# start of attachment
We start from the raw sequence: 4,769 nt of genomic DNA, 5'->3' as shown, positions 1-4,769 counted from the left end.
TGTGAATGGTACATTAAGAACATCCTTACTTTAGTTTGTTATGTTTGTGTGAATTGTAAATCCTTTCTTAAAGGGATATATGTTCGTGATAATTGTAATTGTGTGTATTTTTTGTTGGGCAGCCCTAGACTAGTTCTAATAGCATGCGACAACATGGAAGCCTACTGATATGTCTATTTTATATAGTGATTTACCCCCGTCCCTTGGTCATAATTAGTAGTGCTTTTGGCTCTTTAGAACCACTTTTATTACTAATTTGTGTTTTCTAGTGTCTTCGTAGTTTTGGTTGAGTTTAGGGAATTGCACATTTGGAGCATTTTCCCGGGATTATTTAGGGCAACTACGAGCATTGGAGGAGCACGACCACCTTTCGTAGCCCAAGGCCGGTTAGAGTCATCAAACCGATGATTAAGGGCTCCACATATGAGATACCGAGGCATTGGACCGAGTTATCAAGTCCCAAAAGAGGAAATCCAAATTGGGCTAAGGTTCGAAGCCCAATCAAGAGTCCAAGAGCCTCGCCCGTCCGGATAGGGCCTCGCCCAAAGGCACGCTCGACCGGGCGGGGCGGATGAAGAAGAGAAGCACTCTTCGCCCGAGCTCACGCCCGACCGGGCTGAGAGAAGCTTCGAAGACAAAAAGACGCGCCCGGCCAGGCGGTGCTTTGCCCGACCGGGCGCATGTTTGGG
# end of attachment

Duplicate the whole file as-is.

We start from the raw sequence: 4,769 nt of genomic DNA, 5'->3' as shown, positions 1-4,769 counted from the left end.
TGTGAATGGTACATTAAGAACATCCTTACTTTAGTTTGTTATGTTTGTGTGAATTGTAAATCCTTTCTTAAAGGGATATATGTTCGTGATAATTGTAATTGTGTGTATTTTTTGTTGGGCAGCCCTAGACTAGTTCTAATAGCATGCGACAACATGGAAGCCTACTGATATGTCTATTTTATATAGTGATTTACCCCCGTCCCTTGGTCATAATTAGTAGTGCTTTTGGCTCTTTAGAACCACTTTTATTACTAATTTGTGTTTTCTAGTGTCTTCGTAGTTTTGGTTGAGTTTAGGGAATTGCACATTTGGAGCATTTTCCCGGGATTATTTAGGGCAACTACGAGCATTGGAGGAGCACGACCACCTTTCGTAGCCCAAGGCCGGTTAGAGTCATCAAACCGATGATTAAGGGCTCCACATATGAGATACCGAGGCATTGGACCGAGTTATCAAGTCCCAAAAGAGGAAATCCAAATTGGGCTAAGGTTCGAAGCCCAATCAAGAGTCCAAGAGCCTCGCCCGTCCGGATAGGGCCTCGCCCAAAGGCACGCTCGACCGGGCGGGGCGGATGAAGAAGAGAAGCACTCTTCGCCCGAGCTCACGCCCGACCGGGCTGAGAGAAGCTTCGAAGACAAAAAGACGCGCCCGGCCAGGCGGTGCTTTGCCCGACCGGGCGCATGTTTGGG